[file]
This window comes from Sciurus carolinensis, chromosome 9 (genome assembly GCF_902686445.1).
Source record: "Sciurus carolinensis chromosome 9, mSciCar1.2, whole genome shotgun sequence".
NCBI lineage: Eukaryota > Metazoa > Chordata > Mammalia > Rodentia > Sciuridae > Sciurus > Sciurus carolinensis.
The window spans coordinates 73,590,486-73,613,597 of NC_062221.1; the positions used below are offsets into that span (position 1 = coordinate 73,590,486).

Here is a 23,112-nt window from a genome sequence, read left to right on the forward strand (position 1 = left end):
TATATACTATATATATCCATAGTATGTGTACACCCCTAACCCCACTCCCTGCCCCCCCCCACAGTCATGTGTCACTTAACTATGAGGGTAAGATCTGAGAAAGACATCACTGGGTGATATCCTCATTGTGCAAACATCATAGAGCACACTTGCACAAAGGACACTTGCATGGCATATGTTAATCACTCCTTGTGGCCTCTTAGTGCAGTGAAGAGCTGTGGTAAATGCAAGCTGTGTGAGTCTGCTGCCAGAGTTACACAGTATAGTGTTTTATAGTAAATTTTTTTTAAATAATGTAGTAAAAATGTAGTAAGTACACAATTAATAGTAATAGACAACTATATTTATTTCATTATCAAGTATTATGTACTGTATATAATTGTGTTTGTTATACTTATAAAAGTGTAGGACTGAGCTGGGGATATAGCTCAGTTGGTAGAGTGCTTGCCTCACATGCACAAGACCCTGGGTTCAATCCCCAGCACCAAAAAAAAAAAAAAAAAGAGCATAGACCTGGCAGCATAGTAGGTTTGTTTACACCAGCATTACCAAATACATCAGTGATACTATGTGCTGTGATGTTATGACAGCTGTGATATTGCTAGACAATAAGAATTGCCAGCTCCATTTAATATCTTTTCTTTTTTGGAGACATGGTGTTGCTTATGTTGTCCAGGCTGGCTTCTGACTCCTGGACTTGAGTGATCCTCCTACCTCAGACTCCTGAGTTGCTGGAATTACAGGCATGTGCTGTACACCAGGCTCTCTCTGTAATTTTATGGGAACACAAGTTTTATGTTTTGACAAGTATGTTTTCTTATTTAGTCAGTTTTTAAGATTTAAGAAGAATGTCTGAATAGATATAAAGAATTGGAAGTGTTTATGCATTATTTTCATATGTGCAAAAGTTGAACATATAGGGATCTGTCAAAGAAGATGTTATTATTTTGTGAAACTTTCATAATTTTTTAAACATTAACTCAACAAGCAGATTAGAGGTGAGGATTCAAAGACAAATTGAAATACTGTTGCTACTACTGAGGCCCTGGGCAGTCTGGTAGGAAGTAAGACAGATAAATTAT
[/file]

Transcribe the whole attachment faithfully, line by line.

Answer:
This window comes from Sciurus carolinensis, chromosome 9 (genome assembly GCF_902686445.1).
Source record: "Sciurus carolinensis chromosome 9, mSciCar1.2, whole genome shotgun sequence".
NCBI lineage: Eukaryota > Metazoa > Chordata > Mammalia > Rodentia > Sciuridae > Sciurus > Sciurus carolinensis.
The window spans coordinates 73,590,486-73,613,597 of NC_062221.1; the positions used below are offsets into that span (position 1 = coordinate 73,590,486).

Here is a 23,112-nt window from a genome sequence, read left to right on the forward strand (position 1 = left end):
TATATACTATATATATCCATAGTATGTGTACACCCCTAACCCCACTCCCTGCCCCCCCCCACAGTCATGTGTCACTTAACTATGAGGGTAAGATCTGAGAAAGACATCACTGGGTGATATCCTCATTGTGCAAACATCATAGAGCACACTTGCACAAAGGACACTTGCATGGCATATGTTAATCACTCCTTGTGGCCTCTTAGTGCAGTGAAGAGCTGTGGTAAATGCAAGCTGTGTGAGTCTGCTGCCAGAGTTACACAGTATAGTGTTTTATAGTAAATTTTTTTTAAATAATGTAGTAAAAATGTAGTAAGTACACAATTAATAGTAATAGACAACTATATTTATTTCATTATCAAGTATTATGTACTGTATATAATTGTGTTTGTTATACTTATAAAAGTGTAGGACTGAGCTGGGGATATAGCTCAGTTGGTAGAGTGCTTGCCTCACATGCACAAGACCCTGGGTTCAATCCCCAGCACCAAAAAAAAAAAAAAAAAGAGCATAGACCTGGCAGCATAGTAGGTTTGTTTACACCAGCATTACCAAATACATCAGTGATACTATGTGCTGTGATGTTATGACAGCTGTGATATTGCTAGACAATAAGAATTGCCAGCTCCATTTAATATCTTTTCTTTTTTGGAGACATGGTGTTGCTTATGTTGTCCAGGCTGGCTTCTGACTCCTGGACTTGAGTGATCCTCCTACCTCAGACTCCTGAGTTGCTGGAATTACAGGCATGTGCTGTACACCAGGCTCTCTCTGTAATTTTATGGGAACACAAGTTTTATGTTTTGACAAGTATGTTTTCTTATTTAGTCAGTTTTTAAGATTTAAGAAGAATGTCTGAATAGATATAAAGAATTGGAAGTGTTTATGCATTATTTTCATATGTGCAAAAGTTGAACATATAGGGATCTGTCAAAGAAGATGTTATTATTTTGTGAAACTTTCATAATTTTTTAAACATTAACTCAACAAGCAGATTAGAGGTGAGGATTCAAAGACAAATTGAAATACTGTTGCTACTACTGAGGCCCTGGGCAGTCTGGTAGGAAGTAAGACAGATAAATTAT